Cool Cold Songs

We’ve only just started closing the windows at night, but that’s turned our thoughts to the chillier months ahead and the appropriate soundtrack for them. There’re plenty of similar lists out there, so I’ve tried to make mine appreciably different.

  1. Cold as Ice. It took me ages to realize Foreigner wasn’t really cool, because the bloodthirsty video for this song really was. It screened on the hippest show of the time, Saturday Night Live, and the noir vibe was like nothing else on TV (or in music) at the time.
  1. Baby, It’s Cold Outside. I saw Pezband open for their fellows Illinoisans Cheap Trick at the Paradise Club in Boston in 1978. I loved the bands equally, and thought I’d died and gone to… Paradise?
  1. In the Cool, Cool, Cool of the Evening. Composer Hoagy Carmichael’s version, please, not Bing Crosby’s.
  1. Cold, Cold Ground. Tom Waits. From the album Frank’s Wild Years, when Waits’ country/blues/pop started turning decidedly more urban and industrial.
  1. Cool, Cool, Cool in the Morning. Godley & Crème, from their overwhelming Consequences album—several disks of guitar frippery and art projects sewn together with comic monologues by Peter Cook. This was the stand-out single.
  1. Through Being Cool. Devo. Prophetic, since this 1981 single (off of New Traditionalists) was the last gasp of the eerie performance-art Devo and presaged the mindless pop phase of “Peek-a-Boo” and “Theme from Doctor Detroit”.
  1. Quinn the Eskimo. Manfred Mann honestly does the best job with Dylan’s song. A temperature or climate isn’t actually mentioned in this gibberish Jesus allegory, but you assume it’s cold because Quinn is an Eskimo.
  1. Cool It Down. Velvet Underground. The song on Loaded that sounds the most like unfettered old white-light VU and the least like riffy “loaded with hits” VU.
  1. Cold, Cold Shoes. Fleshtones. From the band’s first EP, Up Front. Love the imagery. This is also one of the best early examples of The Fleshtones’ deft blend of bubblegum, Motown, R&B and “Hey, hey, hey, hey” NYC Queens style.
  1. Waterloo Sunset. The Kinks. Chilly chilly is evening time.

Rock Gods #287: Adventures in Our Little Music Scene

The Merlos broke up last month. Their biggest fan, Bill T., has been turning up at their (and every band’s) main haunt The Bullfinch every night since.

You know a guy in the scene is in a bad state when he comes to the Bullfinch to drink and not see a band.

No secret that Bill T. and the Merlos had developed more than the usual band/fan connection. Bill has used the Merlos to score screenplays he’d written, kept talking about a documentary he was going to do on the band. Now the ending of such a film has been written before he could film the middle.

The break-up seems irreparable. That’s because it involves both money and a girlfriend. The biggest disaster, as Bill T. keeps reminding us in his stupors, is that not one single Merlo has any intention of starting another band.

Tonight: Neil’s Donuts at the Bullfinch, several tasty sets… Hot! Fresh! Good!, the cultured jam band, at Hamilton’s… D’ollaire’s is closed due to no nostalgia in the air.

For Our Connecticut Readers: Last Sunday in the Park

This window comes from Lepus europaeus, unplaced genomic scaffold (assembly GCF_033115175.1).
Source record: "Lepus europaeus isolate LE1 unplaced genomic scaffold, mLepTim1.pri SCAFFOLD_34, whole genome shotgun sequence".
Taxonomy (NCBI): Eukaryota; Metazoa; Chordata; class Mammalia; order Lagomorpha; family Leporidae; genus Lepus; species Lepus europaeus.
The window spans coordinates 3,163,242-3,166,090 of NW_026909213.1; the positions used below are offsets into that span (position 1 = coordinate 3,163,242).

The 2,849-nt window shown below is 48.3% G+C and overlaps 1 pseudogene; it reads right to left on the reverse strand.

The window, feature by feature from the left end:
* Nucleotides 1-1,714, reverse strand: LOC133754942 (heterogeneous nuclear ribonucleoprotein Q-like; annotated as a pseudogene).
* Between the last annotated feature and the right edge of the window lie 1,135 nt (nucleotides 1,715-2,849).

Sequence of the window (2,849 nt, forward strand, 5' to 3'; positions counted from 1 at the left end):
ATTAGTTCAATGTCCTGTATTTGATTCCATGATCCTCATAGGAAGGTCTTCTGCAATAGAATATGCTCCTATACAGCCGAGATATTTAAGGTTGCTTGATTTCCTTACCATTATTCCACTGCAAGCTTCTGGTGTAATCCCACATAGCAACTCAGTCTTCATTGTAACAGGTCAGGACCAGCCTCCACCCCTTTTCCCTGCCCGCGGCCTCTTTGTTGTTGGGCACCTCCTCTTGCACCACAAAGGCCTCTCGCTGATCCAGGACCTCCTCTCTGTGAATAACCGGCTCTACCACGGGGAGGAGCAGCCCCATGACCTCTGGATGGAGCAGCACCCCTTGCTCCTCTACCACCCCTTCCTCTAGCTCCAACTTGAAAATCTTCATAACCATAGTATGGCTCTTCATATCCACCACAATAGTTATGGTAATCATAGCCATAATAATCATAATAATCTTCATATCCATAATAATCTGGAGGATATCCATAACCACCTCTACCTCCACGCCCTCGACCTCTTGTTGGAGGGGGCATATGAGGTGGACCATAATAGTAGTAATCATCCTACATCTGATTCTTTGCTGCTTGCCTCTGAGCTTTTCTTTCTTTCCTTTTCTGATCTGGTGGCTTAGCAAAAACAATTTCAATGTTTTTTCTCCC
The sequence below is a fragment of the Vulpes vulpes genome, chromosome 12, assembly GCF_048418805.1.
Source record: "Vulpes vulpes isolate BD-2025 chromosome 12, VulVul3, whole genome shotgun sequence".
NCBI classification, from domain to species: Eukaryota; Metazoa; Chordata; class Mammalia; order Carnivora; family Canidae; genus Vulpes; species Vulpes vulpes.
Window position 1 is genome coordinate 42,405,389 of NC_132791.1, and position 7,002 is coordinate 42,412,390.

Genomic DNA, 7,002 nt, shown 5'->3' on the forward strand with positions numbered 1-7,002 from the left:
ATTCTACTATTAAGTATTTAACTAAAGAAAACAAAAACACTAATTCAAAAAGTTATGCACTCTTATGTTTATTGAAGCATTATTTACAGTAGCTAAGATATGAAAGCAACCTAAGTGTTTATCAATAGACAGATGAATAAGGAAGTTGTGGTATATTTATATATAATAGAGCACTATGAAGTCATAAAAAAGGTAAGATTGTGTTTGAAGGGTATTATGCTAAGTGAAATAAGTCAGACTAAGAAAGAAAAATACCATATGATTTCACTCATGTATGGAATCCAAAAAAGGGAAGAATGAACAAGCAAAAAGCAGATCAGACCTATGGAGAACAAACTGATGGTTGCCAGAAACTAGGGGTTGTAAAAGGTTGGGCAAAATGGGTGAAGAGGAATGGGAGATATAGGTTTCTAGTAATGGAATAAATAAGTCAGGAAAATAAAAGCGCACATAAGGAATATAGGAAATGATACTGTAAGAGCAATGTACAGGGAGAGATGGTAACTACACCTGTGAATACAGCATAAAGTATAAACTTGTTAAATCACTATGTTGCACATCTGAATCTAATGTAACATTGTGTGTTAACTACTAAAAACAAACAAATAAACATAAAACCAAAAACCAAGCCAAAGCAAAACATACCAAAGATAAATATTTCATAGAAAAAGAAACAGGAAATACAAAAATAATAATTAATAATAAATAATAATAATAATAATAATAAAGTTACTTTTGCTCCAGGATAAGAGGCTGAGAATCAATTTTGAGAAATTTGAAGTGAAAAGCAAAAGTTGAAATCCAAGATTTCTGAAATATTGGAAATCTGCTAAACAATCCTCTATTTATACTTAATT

Scored a couple of dozen vintage Archie Comics Digests for a nickel apiece at the Sunday in the Park gathering in Edgerton Park last, uh, Sunday.

Amazingly, also ran into a guy named George  whom I hadn’t seen in many years. Sunday in the Park with George. It was that kind of day.

Didn’t go there for the cheap comics, or the cheap Sondheim gag. The family goes every year. It’s an honest-to-goodness family-friendly neighborhood fair. It plays out in real time, with an tranquil air. There’s no manic shouting. There are hardly even any microphones. We’re talking an old-school jazz band playing Sinatra standards. We’re talking Morris dancing. Sunday in the park has rides which fit the environment– cables strung between trees, a climbing wall in a grove. It has old fashioned kids games like bean bag toss.

Sunday in the Park is based on British park fairs, conveniently overlooking how different English culture, customs, and especially the weather, can be from New Haven’s. The organizers simply will a mannered, breezy, grassy day of fun into existence. The effort has never failed, and though the event has grown greatly over the years, it retains its essential quaint charms.

And as soon as it was over, it seems, it was Autumn. That gorgeous chill is upon us. The leaves are poised to turn. The Farmer’s Almanac is on the racks in supermarkets. The solstice is this weekend.

May all your Sundays in parks be so wondrous.

Rock Gods #286: Adventures in Our Little Music Scene

Band on a board: Jilly Thing of high school hardcore heroes Throwup Thrust couldn’t get a ride to the gig at All Age Basement last Thursday night, so he loaded all his gear– bass, amp, cords, etc.– in bags and arms and went manically skateboarding down the main street for about. If he hadn’t been running so late, he reasoned, he might have considered walking. On the other hand, he feels more surefooted on wheels.

Extraordinary. A well balanced, punctual punk.

But here’s the cruel injustice: while JT was playing, someone swiped his board. (It’s black with blue flames, in case you happen to see it wrapped around a tree somewhere).

The kid got a ride home, but remains despondent. The GoofyFoot and NoseSlide show this coming Thursday at the Bullfinch has turned into a skateboard benefit event. Give generously. We all want to see Jilly Thing try that crazy stunt again.

Tonight: Lit rock with Shut Up He Explained and How to Write a Short Story at the Bullfinch… invitation-only buffet-dinner benefit at Hamilton’s with the reunion of an old regional band, The Wedding Knots. We suspect it’s more than a nostalgia shindig. We suspect it’s a wedding… Black Garlic at D’ollaire. If they go one more year without another hit, next time they’ll be billed as “An Evening With Black Garlic”…